Caterpillar and Deere, industrial equipment makers with large markets in China, dropped 2.3 percent and 1.5 percent. Boeing, one of the United States’ largest exporters, dropped about 4 percent. Shares of semiconductor companies sank more than 2 percent.
In China, share prices plunged as much as 6 percent on Monday after Mr. Trump’s initial threat. They recovered only a small part of those losses on Tuesday.
Brock Silvers, the chief executive of Kaiyuan Capital, an investment management and advisory firm in Shanghai, said there was little optimism that Vice Premier Liu He, who will lead China’s delegation to the United States this week, could persuade the Trump administration to delay the latest increase in tariffs, at least initially.
“Markets had expected a quick agreement, and now seem shocked by the possibility of a prolonged economic conflict,” Mr. Silvers said.
A parade of United States trade associations sounded alarm bells this week that a new round of tariffs risked disrupting their industries, harming the economy and raising prices for consumers.
The auto industry, for example, is worried that tariffs will make imported car parts more expensive, and that China will put retaliatory tariffs on American-made cars sold in China, said John Bozzella, the president of Global Automakers, which represents international car companies.
“Our concern is, as we go back into a phase of tit-for-tat tariffs, that the auto industry would face some significant pain,” Mr. Bozzella said.
Tariffs would also hurt the chemicals industry, which depends on China for several chemicals that are not available anywhere else and are critical to American manufacturing, said Cal Dooley, the president of the American Chemistry Council.
“The risks of continuing to use tariffs as a negotiating tactic with China are simply too high — and any potential benefits still unclear,” Mr. Dooley said.
Stephen K. Bannon, Mr. Trump’s former chief strategist, praised the president on Tuesday for daring to anger big companies by standing up to China.
“This is the biggest move of his presidency — to break ranks with other administrations and confront China’s economic war with America,” Mr. Bannon said.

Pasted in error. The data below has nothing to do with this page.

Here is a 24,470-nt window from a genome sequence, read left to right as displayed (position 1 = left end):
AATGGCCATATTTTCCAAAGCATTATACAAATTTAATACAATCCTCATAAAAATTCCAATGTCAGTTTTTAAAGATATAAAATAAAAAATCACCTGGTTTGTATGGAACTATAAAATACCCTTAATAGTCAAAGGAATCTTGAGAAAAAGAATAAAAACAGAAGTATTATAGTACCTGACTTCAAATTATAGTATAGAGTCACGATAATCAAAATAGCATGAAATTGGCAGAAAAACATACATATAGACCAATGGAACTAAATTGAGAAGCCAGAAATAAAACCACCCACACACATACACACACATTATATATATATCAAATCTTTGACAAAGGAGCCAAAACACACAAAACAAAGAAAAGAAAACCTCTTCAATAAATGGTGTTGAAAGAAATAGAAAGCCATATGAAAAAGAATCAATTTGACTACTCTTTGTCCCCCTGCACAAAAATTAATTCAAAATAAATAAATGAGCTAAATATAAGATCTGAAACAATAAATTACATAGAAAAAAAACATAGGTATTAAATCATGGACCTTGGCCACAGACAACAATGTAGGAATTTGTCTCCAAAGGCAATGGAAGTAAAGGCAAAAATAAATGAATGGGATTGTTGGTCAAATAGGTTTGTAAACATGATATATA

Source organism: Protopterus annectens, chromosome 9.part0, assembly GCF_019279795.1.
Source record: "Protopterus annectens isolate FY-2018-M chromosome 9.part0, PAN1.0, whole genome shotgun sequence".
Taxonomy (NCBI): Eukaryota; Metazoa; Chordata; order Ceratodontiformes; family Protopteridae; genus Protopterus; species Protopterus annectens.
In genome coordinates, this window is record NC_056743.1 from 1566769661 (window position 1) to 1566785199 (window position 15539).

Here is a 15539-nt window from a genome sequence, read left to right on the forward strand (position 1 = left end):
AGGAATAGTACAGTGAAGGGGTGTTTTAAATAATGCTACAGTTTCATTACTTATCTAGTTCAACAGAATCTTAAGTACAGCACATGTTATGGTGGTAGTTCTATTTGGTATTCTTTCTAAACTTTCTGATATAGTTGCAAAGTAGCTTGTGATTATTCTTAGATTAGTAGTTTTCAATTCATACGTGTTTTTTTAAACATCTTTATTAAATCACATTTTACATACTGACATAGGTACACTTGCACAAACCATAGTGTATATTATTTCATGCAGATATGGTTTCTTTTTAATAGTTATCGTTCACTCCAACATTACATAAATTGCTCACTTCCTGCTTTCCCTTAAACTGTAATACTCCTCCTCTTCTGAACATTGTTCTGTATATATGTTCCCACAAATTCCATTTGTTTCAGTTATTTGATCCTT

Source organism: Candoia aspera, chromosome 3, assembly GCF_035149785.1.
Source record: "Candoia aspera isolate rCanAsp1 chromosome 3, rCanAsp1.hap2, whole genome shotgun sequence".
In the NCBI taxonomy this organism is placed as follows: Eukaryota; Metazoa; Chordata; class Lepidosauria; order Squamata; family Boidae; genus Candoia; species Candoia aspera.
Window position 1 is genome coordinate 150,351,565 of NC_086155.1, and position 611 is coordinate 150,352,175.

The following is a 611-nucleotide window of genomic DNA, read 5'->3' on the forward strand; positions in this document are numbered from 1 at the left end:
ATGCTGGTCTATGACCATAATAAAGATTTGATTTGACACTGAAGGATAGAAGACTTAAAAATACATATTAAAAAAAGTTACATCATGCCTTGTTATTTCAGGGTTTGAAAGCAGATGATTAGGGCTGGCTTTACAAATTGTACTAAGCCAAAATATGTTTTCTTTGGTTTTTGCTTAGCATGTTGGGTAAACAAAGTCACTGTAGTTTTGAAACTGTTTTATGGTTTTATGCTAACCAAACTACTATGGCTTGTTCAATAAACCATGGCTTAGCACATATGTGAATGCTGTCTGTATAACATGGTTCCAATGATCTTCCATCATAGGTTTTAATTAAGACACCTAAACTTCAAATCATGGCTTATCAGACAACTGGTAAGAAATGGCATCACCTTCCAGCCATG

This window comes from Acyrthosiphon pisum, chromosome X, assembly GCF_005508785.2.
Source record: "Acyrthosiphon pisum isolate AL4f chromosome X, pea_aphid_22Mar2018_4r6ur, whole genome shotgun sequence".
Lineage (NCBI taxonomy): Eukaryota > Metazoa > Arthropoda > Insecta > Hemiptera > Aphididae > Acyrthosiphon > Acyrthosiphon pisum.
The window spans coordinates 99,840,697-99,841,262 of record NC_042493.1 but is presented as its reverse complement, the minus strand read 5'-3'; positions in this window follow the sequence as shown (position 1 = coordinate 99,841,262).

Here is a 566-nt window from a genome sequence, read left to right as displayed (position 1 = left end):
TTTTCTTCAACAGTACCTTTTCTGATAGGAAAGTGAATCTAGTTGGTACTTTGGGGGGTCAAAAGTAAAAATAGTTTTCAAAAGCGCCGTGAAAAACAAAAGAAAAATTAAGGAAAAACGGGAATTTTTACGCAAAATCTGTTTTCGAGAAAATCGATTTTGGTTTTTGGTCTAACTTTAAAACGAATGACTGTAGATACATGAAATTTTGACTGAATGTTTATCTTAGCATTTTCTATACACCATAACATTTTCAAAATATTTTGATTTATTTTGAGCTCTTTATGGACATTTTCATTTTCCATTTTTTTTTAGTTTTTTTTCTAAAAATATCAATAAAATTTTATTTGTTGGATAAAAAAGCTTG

But not just giant industries could be walloped by a new round of tariffs on Chinese products.
Tiffany Williams, owner of the Luggage Shop of Lubbock in Texas, was already hurting this year from the first phase of duties. They led to a roughly 10 percent increase in the price of the travel bags and accessories that her store sells. Ms. Williams had responded by raising her prices. That, she said, led some customers to shy away from buying high-end bags — which now cost more than 0 each, up from about 0 — and instead buy cheaper luggage.
This week, Ms. Williams said, she started getting calls from wholesalers warning that prices will go up again if Mr. Trump makes good on his threat to increase tariffs on Chinese imports.
“It’s very concerning,” said Ms. Williams, whose grandfather opened the shop in 1951. “It will change what consumers are ready to buy from us.” As she waits to assess the damage, she said, she is holding off on hiring more workers.
Delta Children in New York, which sells cribs that it imports from China, swallowed most of the costs stemming from the first round of tariffs, the company's president, Joe Shamie, said. He said he had increased prices to retailers by only about 3 percent.
A new round of tariffs? “We can’t absorb them,” said Mr. Shamie, who described his company as the world’s largest seller of cribs. “Our prices will go up drastically.”